Wednesday, July 1, 2015

SeaWorld Tragedy Impacts US Medical Coding System

NOTE: Descriptive medical and forensic language is used in this article to describe the "struck by" hazard posed by captive killer whales on their human handlers 

According to Forbes Magazine the US National Healthcare Expenditure (or NHE) is approximately 3 trillion dollars annually. A portion of that expenditure goes to pay approximately 90,000 certified medical coders around the country. 

For those that work directly within the US medical healthcare system you know that the industry, including hospitals, administrators, doctors, nurses, & staff is carefully & nervously monitoring the transition from the current ICD-9 to the ICD-10 system. 

Medical coders are in short supply as the system becomes more complex & detailed 

ICD is an acronym for the "International Classification of Diseases." These diagnostic codes describe what condition you are getting billed for by your physician or hospital. For example, there is a code for low back pain, 724.2 and migraine headache, 346.9. The United States is currently on the ninth edition, and after several delays will be transitioning to the ICD-10 in October. 

The Connection to SeaWorld

As described in the movie Blackfish, killer whales do not harm humans in the wild. And no one in the ocean has suffered a killer whale "struck by" injury. But the same is not true of trainers interacting with SeaWorld killer whales both in the US and abroad. In fact, two trainers have been killed specifically by "struck by" injuries. Both fatalities were attributable to captive SeaWorld killer whales.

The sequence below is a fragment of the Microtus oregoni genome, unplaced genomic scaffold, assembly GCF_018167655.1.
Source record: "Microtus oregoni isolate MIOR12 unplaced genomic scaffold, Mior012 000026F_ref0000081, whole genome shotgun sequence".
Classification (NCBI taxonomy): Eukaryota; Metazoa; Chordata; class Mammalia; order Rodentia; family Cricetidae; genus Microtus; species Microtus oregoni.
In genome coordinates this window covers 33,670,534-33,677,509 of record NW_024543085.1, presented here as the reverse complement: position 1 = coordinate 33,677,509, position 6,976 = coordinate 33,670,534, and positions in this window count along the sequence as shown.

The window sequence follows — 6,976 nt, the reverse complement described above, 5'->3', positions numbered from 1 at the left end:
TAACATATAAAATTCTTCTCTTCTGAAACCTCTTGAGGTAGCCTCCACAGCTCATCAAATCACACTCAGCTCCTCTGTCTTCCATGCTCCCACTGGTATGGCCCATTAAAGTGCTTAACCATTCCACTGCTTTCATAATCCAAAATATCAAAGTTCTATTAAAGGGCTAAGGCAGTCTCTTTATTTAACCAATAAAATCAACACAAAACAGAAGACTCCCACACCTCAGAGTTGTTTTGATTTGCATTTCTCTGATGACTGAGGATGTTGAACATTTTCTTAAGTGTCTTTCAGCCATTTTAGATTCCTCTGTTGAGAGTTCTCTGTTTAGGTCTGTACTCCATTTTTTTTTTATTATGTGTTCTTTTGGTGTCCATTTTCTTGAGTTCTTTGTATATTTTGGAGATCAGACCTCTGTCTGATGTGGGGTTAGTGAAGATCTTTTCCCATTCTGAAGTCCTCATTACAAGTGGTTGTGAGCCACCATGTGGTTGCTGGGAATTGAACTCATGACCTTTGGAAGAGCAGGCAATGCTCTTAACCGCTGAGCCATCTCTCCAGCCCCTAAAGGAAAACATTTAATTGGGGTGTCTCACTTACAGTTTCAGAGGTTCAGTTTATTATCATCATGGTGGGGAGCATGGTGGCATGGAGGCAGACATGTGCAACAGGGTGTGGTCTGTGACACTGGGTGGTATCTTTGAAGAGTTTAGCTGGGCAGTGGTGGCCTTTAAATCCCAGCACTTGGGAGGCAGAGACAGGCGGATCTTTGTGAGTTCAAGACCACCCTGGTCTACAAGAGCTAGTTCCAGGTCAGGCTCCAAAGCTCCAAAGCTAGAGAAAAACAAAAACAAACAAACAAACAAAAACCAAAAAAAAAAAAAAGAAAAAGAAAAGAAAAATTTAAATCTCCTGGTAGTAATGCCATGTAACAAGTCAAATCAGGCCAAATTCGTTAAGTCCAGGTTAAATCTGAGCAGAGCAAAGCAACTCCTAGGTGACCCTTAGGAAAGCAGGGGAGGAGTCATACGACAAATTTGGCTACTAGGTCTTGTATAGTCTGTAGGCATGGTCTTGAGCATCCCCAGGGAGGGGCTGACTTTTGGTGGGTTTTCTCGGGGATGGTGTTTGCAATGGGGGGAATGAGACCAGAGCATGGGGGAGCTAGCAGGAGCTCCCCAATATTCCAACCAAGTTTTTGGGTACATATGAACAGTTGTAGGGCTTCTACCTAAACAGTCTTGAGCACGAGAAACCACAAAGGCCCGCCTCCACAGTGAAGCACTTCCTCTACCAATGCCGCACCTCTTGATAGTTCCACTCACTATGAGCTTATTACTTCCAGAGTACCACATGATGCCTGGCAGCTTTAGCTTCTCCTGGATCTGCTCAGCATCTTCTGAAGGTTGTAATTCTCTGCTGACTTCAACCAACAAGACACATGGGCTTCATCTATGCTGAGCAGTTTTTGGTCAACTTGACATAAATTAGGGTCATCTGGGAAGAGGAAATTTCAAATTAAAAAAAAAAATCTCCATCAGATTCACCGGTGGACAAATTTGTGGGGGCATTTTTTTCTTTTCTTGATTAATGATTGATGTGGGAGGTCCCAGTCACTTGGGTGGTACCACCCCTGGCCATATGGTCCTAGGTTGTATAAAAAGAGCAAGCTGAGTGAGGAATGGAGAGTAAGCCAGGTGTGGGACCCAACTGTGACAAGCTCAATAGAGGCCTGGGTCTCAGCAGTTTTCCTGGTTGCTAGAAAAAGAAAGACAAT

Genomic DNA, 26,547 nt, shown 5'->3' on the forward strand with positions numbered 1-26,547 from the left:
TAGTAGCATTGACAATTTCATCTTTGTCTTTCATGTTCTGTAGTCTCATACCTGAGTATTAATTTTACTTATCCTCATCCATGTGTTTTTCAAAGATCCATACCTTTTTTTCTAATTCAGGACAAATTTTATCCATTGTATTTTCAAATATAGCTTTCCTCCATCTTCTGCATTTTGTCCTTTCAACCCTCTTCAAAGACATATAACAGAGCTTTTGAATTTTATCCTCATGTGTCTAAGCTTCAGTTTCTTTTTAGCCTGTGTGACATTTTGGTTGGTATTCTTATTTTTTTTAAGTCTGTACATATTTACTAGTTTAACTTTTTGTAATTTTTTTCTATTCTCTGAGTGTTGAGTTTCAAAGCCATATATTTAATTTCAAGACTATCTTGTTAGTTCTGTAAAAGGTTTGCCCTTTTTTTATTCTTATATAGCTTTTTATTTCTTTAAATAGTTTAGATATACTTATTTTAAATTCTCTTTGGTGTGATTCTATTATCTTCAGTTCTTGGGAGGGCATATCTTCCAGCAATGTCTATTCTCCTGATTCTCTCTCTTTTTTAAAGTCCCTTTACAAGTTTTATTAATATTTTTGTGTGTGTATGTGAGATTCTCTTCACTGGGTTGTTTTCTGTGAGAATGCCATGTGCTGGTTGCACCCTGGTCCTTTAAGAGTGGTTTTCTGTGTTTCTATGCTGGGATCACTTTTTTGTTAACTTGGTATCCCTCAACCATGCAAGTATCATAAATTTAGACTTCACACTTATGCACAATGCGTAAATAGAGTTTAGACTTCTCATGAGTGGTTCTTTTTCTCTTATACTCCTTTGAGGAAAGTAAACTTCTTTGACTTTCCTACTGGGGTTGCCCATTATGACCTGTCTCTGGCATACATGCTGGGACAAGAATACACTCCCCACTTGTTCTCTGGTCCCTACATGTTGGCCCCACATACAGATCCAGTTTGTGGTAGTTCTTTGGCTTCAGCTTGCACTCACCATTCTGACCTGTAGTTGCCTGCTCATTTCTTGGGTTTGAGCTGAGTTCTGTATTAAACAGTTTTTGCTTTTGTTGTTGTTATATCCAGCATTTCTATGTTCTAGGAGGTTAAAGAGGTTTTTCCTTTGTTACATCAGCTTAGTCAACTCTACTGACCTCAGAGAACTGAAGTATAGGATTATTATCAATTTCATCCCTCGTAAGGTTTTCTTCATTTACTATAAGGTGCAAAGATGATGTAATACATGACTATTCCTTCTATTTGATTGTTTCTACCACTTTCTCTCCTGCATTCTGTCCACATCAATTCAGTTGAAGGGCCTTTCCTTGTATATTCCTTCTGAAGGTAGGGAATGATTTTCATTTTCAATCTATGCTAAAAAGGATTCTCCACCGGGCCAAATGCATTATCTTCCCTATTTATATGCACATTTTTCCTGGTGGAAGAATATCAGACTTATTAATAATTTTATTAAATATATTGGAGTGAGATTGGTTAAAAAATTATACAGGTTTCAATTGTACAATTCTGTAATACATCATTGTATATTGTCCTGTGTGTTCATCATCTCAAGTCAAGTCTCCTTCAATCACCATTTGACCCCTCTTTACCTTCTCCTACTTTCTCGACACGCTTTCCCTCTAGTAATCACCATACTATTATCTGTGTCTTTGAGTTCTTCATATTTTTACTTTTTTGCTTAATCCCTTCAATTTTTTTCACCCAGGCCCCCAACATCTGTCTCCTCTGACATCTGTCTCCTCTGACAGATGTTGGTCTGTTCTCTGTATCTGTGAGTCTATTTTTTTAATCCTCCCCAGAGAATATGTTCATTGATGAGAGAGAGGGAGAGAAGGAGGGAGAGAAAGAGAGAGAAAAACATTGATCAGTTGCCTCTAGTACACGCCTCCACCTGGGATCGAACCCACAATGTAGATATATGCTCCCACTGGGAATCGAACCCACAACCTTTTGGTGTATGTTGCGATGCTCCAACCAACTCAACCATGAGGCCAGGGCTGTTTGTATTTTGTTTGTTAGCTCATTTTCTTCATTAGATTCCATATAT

Read about Keto's "struck by" attack at Loro Parque, here

As described HERE, the new ICD-10 codes are being implemented to provide more "detailed healthcare data and a greater flow of that data to improve medical communication, which could contribute to advanced... protocols and clinical pathways." 

Now, as a result of the two tragic deaths in Orlando & Loro Parque, the US medical coding system has adopted a specific diagnosis in its ICD-10 library to address future instances of captive killer whale aggression. And no, this is not a joke: 

Initial encounter

Specific code icon 2015 ICD-10-CM Diagnosis Code W56.22XA  

Struck by orca, initial encounter

    2015 Billable Code Not A Principal Dx
  • W56.22XA describes the circumstance causing an injury, not the nature of the injury, and therefore should not be used as a principal diagnosis.
  • W56.22XA is a billable ICD-10-CM code that can be used to indicate a diagnosis for reimbursement purposes.
  • On October 1, 2015 ICD-10-CM will replace ICD-9-CM in the United States, therefore, W56.22XA - and all other ICD-10-CM codes - should only be used for training or planning purposes until then.
  • This is the American ICD-10-CM version of W56.22XA. Other international ICD-10 versions may differ.

Excerpt From Court Records Related to the SeaWorld Tragedy: 

This tragic description is likely the genesis of the new ICD-10 code being implemented in October 2015

Lastly, in an effort to educate physicians, nurses and staff, at least one hospital in Washington state has hung the following poster in its hallways to raise awareness regarding ICD-10 changes. In all likelihood the artists and employees who crafted this piece are not aware of its relationship to actual events perpetrated by incarcerated orca against their human handlers.

This is just another sign that it's time to #EmptyTheTanks